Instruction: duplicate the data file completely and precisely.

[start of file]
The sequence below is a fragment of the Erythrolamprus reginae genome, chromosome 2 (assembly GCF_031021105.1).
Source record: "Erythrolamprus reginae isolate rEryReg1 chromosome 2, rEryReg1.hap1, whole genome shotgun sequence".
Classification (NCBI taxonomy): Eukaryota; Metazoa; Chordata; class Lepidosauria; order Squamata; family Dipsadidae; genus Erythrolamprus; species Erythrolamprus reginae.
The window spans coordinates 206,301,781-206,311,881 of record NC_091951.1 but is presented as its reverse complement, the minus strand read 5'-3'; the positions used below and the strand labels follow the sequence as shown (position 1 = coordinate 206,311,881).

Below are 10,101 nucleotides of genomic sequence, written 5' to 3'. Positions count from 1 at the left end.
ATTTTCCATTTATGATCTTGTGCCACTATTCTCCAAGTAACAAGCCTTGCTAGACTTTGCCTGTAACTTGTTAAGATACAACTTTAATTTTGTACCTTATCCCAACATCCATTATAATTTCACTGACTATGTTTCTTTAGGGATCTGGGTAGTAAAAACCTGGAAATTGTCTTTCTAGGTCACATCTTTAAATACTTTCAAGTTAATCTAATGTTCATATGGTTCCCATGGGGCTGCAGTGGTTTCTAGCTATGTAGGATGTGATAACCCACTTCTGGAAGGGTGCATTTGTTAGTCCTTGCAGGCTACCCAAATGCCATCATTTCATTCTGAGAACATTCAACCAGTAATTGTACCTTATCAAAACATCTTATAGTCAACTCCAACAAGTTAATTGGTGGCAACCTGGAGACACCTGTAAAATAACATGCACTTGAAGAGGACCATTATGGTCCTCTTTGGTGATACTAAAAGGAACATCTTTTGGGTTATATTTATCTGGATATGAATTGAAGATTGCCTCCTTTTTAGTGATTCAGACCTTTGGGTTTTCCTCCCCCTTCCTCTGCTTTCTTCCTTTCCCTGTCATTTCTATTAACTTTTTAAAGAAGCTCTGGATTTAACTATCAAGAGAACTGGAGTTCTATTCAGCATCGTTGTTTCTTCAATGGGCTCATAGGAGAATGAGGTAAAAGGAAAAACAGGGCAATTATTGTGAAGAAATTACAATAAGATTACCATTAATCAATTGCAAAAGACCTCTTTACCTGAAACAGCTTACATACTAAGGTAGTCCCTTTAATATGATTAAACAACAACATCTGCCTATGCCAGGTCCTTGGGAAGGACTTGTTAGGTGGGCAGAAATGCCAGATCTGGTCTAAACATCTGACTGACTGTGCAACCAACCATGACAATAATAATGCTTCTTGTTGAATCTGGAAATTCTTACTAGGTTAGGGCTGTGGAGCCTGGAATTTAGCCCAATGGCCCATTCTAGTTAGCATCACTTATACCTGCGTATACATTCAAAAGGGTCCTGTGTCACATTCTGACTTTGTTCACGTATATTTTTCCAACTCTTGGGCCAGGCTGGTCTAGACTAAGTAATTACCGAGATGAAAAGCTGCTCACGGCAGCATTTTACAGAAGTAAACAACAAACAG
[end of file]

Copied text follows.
The sequence below is a fragment of the Erythrolamprus reginae genome, chromosome 2 (assembly GCF_031021105.1).
Source record: "Erythrolamprus reginae isolate rEryReg1 chromosome 2, rEryReg1.hap1, whole genome shotgun sequence".
Classification (NCBI taxonomy): Eukaryota; Metazoa; Chordata; class Lepidosauria; order Squamata; family Dipsadidae; genus Erythrolamprus; species Erythrolamprus reginae.
The window spans coordinates 206,301,781-206,311,881 of record NC_091951.1 but is presented as its reverse complement, the minus strand read 5'-3'; the positions used below and the strand labels follow the sequence as shown (position 1 = coordinate 206,311,881).

Below are 10,101 nucleotides of genomic sequence, written 5' to 3'. Positions count from 1 at the left end.
ATTTTCCATTTATGATCTTGTGCCACTATTCTCCAAGTAACAAGCCTTGCTAGACTTTGCCTGTAACTTGTTAAGATACAACTTTAATTTTGTACCTTATCCCAACATCCATTATAATTTCACTGACTATGTTTCTTTAGGGATCTGGGTAGTAAAAACCTGGAAATTGTCTTTCTAGGTCACATCTTTAAATACTTTCAAGTTAATCTAATGTTCATATGGTTCCCATGGGGCTGCAGTGGTTTCTAGCTATGTAGGATGTGATAACCCACTTCTGGAAGGGTGCATTTGTTAGTCCTTGCAGGCTACCCAAATGCCATCATTTCATTCTGAGAACATTCAACCAGTAATTGTACCTTATCAAAACATCTTATAGTCAACTCCAACAAGTTAATTGGTGGCAACCTGGAGACACCTGTAAAATAACATGCACTTGAAGAGGACCATTATGGTCCTCTTTGGTGATACTAAAAGGAACATCTTTTGGGTTATATTTATCTGGATATGAATTGAAGATTGCCTCCTTTTTAGTGATTCAGACCTTTGGGTTTTCCTCCCCCTTCCTCTGCTTTCTTCCTTTCCCTGTCATTTCTATTAACTTTTTAAAGAAGCTCTGGATTTAACTATCAAGAGAACTGGAGTTCTATTCAGCATCGTTGTTTCTTCAATGGGCTCATAGGAGAATGAGGTAAAAGGAAAAACAGGGCAATTATTGTGAAGAAATTACAATAAGATTACCATTAATCAATTGCAAAAGACCTCTTTACCTGAAACAGCTTACATACTAAGGTAGTCCCTTTAATATGATTAAACAACAACATCTGCCTATGCCAGGTCCTTGGGAAGGACTTGTTAGGTGGGCAGAAATGCCAGATCTGGTCTAAACATCTGACTGACTGTGCAACCAACCATGACAATAATAATGCTTCTTGTTGAATCTGGAAATTCTTACTAGGTTAGGGCTGTGGAGCCTGGAATTTAGCCCAATGGCCCATTCTAGTTAGCATCACTTATACCTGCGTATACATTCAAAAGGGTCCTGTGTCACATTCTGACTTTGTTCACGTATATTTTTCCAACTCTTGGGCCAGGCTGGTCTAGACTAAGTAATTACCGAGATGAAAAGCTGCTCACGGCAGCATTTTACAGAAGTAAACAACAAACAG